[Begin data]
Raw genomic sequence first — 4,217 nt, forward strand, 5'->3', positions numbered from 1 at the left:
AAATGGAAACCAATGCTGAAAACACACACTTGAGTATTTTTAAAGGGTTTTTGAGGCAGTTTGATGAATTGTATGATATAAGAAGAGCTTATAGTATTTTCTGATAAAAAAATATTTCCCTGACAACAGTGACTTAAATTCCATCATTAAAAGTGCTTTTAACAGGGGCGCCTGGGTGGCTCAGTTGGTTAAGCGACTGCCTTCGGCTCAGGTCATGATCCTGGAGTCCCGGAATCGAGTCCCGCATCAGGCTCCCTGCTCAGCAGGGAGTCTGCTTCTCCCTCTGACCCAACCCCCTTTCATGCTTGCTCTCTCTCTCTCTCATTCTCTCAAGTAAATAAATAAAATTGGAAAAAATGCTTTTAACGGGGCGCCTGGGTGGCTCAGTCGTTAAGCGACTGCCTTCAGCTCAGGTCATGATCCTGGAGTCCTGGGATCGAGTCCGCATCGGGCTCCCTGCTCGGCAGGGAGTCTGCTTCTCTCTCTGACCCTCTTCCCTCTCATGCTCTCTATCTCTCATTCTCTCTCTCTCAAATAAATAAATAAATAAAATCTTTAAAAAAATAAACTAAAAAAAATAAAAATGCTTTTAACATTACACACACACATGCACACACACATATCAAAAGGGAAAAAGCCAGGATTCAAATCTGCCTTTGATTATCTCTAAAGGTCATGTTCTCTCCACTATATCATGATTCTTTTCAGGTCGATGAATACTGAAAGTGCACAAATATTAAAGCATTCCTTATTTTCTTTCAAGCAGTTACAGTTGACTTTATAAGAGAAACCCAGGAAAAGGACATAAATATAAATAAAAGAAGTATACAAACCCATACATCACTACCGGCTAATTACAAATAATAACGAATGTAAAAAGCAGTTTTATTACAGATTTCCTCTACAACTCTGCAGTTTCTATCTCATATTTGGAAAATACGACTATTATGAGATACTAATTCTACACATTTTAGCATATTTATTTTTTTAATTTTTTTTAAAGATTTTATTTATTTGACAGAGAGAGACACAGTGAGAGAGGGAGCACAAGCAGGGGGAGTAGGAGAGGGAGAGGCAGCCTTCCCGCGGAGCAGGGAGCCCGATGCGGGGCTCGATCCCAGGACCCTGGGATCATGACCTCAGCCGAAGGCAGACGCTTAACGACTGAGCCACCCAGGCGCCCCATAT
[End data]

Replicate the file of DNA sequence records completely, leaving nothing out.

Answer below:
Raw genomic sequence first — 4,217 nt, forward strand, 5'->3', positions numbered from 1 at the left:
AAATGGAAACCAATGCTGAAAACACACACTTGAGTATTTTTAAAGGGTTTTTGAGGCAGTTTGATGAATTGTATGATATAAGAAGAGCTTATAGTATTTTCTGATAAAAAAATATTTCCCTGACAACAGTGACTTAAATTCCATCATTAAAAGTGCTTTTAACAGGGGCGCCTGGGTGGCTCAGTTGGTTAAGCGACTGCCTTCGGCTCAGGTCATGATCCTGGAGTCCCGGAATCGAGTCCCGCATCAGGCTCCCTGCTCAGCAGGGAGTCTGCTTCTCCCTCTGACCCAACCCCCTTTCATGCTTGCTCTCTCTCTCTCTCATTCTCTCAAGTAAATAAATAAAATTGGAAAAAATGCTTTTAACGGGGCGCCTGGGTGGCTCAGTCGTTAAGCGACTGCCTTCAGCTCAGGTCATGATCCTGGAGTCCTGGGATCGAGTCCGCATCGGGCTCCCTGCTCGGCAGGGAGTCTGCTTCTCTCTCTGACCCTCTTCCCTCTCATGCTCTCTATCTCTCATTCTCTCTCTCTCAAATAAATAAATAAATAAAATCTTTAAAAAAATAAACTAAAAAAAATAAAAATGCTTTTAACATTACACACACACATGCACACACACATATCAAAAGGGAAAAAGCCAGGATTCAAATCTGCCTTTGATTATCTCTAAAGGTCATGTTCTCTCCACTATATCATGATTCTTTTCAGGTCGATGAATACTGAAAGTGCACAAATATTAAAGCATTCCTTATTTTCTTTCAAGCAGTTACAGTTGACTTTATAAGAGAAACCCAGGAAAAGGACATAAATATAAATAAAAGAAGTATACAAACCCATACATCACTACCGGCTAATTACAAATAATAACGAATGTAAAAAGCAGTTTTATTACAGATTTCCTCTACAACTCTGCAGTTTCTATCTCATATTTGGAAAATACGACTATTATGAGATACTAATTCTACACATTTTAGCATATTTATTTTTTTAATTTTTTTTAAAGATTTTATTTATTTGACAGAGAGAGACACAGTGAGAGAGGGAGCACAAGCAGGGGGAGTAGGAGAGGGAGAGGCAGCCTTCCCGCGGAGCAGGGAGCCCGATGCGGGGCTCGATCCCAGGACCCTGGGATCATGACCTCAGCCGAAGGCAGACGCTTAACGACTGAGCCACCCAGGCGCCCCATAT